“Good Faith” in the Workers’ Compensation Context

Here, partner Brad Miller and associate Gail Benson secured a favorable judgment from the Colorado Court of Appeals (not selected for publication).

In this case, the claimant challenged the statutory process for selecting a physician to perform a division independent medical examination (“DIME”). She contended that the process unfairly harms injured workers by failing to ensure the selection of specialists to perform DIMEs. She further contended that she should have been awarded penalties because the employer did not have a “good faith” basis to dispute the medical conclusions of her authorized treating physician (“ATP”). The Court affirmed the final order of the Industrial Claim Appeals Office (“Panel”) dismissing claimant’s statutory challenge for lack of finality and rejecting her claim to penalties on the basis that the employer adhered to all statutory and regulatory requirements for requesting a DIME and the applicable statute does not contain a good faith provision.

This claim began when claimant sustained an admitted work-related injury. The claimant received treatment and was placed at maximum medical improvement (“MMI”). Thereafter, the employer filed a notice and proposal for a DIME. Because the parties could not agree on a physician, the employer filed an application for a DIME. The DIME physician was selected after each party executed a strike to one of the three physicians on the DIME panel.

The claimant filed at least five applications for hearing, each challenging the DIME selection process and propriety of the employer’s conduct. Claimant also sought penalties against the employer.

After conducting a hearing, the ALJ found that the claimant had failed to establish entitlement to penalties and failed to show that the employer acted improperly by requesting a DIME, as the employer had followed the statutorily prescribed procedure. The Panel affirmed the ALJ’s decision. Claimant subsequently appealed.

Claimant advanced two arguments on appeal: (1) the employer acted improperly by requesting a “preemptive DIME” without demonstrating a good faith basis to challenge the ATP’s impairment rating or MMI date; and (2) the employer acted in bad faith by requesting the DIME in violation of the implied duty of good faith and fair dealing incorporated into workers’ compensation. Claimant essentially challenged the propriety of the DIME selection process.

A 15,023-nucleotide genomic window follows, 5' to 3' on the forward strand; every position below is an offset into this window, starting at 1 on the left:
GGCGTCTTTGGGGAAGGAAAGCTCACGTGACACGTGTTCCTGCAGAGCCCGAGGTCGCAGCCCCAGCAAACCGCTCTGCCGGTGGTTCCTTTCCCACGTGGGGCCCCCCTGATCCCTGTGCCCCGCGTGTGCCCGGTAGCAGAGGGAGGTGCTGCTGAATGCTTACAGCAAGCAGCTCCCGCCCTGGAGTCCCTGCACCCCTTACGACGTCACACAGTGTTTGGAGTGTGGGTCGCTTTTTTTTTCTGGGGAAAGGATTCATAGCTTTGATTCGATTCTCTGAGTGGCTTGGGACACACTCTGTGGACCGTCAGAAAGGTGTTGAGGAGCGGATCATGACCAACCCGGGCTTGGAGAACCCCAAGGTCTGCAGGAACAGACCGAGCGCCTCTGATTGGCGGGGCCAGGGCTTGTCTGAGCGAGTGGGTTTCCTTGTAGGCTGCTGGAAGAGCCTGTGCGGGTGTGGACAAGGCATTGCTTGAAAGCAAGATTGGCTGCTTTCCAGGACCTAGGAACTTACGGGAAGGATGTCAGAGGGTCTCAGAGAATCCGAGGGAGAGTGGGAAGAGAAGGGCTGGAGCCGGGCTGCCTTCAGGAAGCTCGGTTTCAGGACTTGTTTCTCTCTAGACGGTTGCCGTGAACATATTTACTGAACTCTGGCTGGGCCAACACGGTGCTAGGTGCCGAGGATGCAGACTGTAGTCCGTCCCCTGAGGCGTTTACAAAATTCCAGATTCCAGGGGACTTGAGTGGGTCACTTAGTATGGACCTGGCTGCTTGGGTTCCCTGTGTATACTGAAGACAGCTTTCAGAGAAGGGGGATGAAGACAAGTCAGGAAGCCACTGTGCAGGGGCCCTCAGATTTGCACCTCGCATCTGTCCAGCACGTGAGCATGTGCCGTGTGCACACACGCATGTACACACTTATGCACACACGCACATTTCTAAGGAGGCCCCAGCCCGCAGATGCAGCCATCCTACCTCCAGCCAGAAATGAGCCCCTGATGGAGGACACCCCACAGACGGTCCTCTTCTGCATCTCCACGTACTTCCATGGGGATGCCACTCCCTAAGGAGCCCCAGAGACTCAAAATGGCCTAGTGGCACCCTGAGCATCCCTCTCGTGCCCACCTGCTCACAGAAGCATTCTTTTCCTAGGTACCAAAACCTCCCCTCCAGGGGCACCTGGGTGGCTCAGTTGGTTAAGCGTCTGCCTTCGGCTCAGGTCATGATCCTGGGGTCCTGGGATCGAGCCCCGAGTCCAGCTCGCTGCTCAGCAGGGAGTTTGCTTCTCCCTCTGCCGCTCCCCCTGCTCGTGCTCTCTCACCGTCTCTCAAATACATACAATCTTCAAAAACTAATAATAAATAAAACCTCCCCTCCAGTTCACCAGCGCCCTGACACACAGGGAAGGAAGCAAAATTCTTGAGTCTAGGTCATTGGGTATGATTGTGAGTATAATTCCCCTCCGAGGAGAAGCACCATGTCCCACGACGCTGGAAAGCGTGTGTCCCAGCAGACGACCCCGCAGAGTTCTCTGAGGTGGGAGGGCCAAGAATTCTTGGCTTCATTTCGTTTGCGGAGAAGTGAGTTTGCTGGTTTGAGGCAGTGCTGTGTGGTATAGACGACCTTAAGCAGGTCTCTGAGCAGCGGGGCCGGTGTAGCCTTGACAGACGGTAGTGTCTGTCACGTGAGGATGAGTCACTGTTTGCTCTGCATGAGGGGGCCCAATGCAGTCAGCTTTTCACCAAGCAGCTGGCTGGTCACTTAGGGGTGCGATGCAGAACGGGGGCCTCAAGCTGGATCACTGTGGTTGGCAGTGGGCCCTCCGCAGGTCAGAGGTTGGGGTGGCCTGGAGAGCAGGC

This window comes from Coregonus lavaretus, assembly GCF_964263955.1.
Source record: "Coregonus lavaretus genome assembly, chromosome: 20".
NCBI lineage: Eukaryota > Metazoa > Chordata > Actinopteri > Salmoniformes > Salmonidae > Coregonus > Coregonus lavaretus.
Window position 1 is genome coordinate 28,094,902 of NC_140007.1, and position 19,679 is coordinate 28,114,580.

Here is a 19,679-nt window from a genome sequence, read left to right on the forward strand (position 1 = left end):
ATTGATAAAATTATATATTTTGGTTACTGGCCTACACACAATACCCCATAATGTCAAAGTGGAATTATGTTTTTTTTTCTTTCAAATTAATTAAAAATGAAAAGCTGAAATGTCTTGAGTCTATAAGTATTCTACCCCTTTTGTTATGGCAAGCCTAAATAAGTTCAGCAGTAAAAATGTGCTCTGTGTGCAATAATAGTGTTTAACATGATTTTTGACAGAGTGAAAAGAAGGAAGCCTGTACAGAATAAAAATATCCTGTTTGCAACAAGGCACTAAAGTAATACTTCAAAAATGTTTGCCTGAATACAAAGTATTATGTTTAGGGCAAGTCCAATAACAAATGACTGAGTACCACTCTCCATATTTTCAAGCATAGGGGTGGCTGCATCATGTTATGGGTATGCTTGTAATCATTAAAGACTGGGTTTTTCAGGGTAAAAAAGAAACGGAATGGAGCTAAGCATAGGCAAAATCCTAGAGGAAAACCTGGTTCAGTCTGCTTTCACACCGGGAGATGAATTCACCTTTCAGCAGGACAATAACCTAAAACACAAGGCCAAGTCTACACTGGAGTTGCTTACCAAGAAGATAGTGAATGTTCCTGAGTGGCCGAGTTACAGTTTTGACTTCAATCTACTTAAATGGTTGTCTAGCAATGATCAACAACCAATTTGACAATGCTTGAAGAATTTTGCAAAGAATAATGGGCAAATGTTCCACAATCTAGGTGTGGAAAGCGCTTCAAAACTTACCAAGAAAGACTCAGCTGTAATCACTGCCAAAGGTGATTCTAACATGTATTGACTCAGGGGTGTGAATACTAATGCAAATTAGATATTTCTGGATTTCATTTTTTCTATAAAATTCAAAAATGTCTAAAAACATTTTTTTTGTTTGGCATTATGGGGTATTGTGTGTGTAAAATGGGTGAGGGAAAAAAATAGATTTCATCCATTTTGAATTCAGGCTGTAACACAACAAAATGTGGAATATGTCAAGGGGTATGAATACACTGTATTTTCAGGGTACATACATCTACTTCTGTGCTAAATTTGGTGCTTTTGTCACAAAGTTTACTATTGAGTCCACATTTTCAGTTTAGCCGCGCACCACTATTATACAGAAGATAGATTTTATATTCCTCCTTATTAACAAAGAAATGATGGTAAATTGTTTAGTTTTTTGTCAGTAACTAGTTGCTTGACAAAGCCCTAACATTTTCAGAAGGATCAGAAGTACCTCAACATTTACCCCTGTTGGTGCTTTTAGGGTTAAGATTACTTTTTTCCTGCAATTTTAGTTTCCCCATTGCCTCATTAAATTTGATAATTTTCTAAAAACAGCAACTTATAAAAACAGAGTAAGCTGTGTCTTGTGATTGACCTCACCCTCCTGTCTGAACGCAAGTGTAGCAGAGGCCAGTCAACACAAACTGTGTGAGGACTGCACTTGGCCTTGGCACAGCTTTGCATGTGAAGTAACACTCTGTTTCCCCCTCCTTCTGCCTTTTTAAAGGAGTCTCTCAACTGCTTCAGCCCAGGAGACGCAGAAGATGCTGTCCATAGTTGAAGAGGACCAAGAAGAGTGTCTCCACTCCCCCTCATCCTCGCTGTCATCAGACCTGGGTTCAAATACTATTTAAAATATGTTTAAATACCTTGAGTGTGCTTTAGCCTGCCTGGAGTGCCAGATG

Due to lack of finality, the Court dispensed with claimant’s argument that failure to include specialists on the DIME panel precluded her from obtaining an objective and unbiased opinion. The Court held that until the DIME is completed and an order denying or awarding benefits associated with that DIME is issued, claimant’s contention that the DIME panel selection process harmed her is not final and appealable.

Next, the Court affirmed the ALJ and the Panel’s decision that claimant failed to establish entitlement to penalties for employer’s alleged failure to act in good faith when requesting a DIME. To successfully seek penalties under the Act, the claimant must show that the employer violated a provision of the Act, or did not obey a lawful order of the director or Panel, and that the employer’s actions were unreasonable. The Court noted that claimant did not dispute that the employer complied with all statutory requirements. Further, the Court found that claimant did not meet her burden to show that employer’s actions were unreasonable, as the employer complied with the applicable law when it requested a DIME and there was no evidence to suggest that a reasonable insurer or employer would have acted differently.

The Court further rejected claimant’s contention that the employer should have been required to demonstrate a “good faith” basis for requesting a DIME. The Court agreed, in general, that insurers are required to deal in good faith with their insureds and beneficiaries, however, the Court held that it was prohibited from reading non-existent provisions into the Act, and the DIME statutory provision does not contain a “good faith” requirement. The Court agreed with the discussion from the Panel that “a party need not provide any explanation for the reasoning behind their request for a DIME review.” Finally, the Court found that even if it were inclined to include such a “good faith” provision into the Act, the employer did not act in bad faith in requesting a DIME. To prove that an insurer acted in bad faith, “an insured or beneficiary must establish that the insurer acted unreasonably or with knowledge of or reckless disregard for the fact that no reasonable basis existed for acting as it did.” The Court held that employer adhered to all the statutory and regulatory requirements for requesting a DIME and, therefore, the employer did not act in bad faith.

Thus, the Court affirmed the ALJ and Panel, ruling in the employer’s favor.

Heinz v. Indus. Claim Appeals Office, 2016CA2236 (Nov. 22, 2017).

Would you like to know more? Contact Brad J. Miller at bmiller@pollartmiller.com or Gail L. Benson at gbenson@pollartmiller.com or 720.488.9586.


From the January 2018 Pollart Miller Newsletter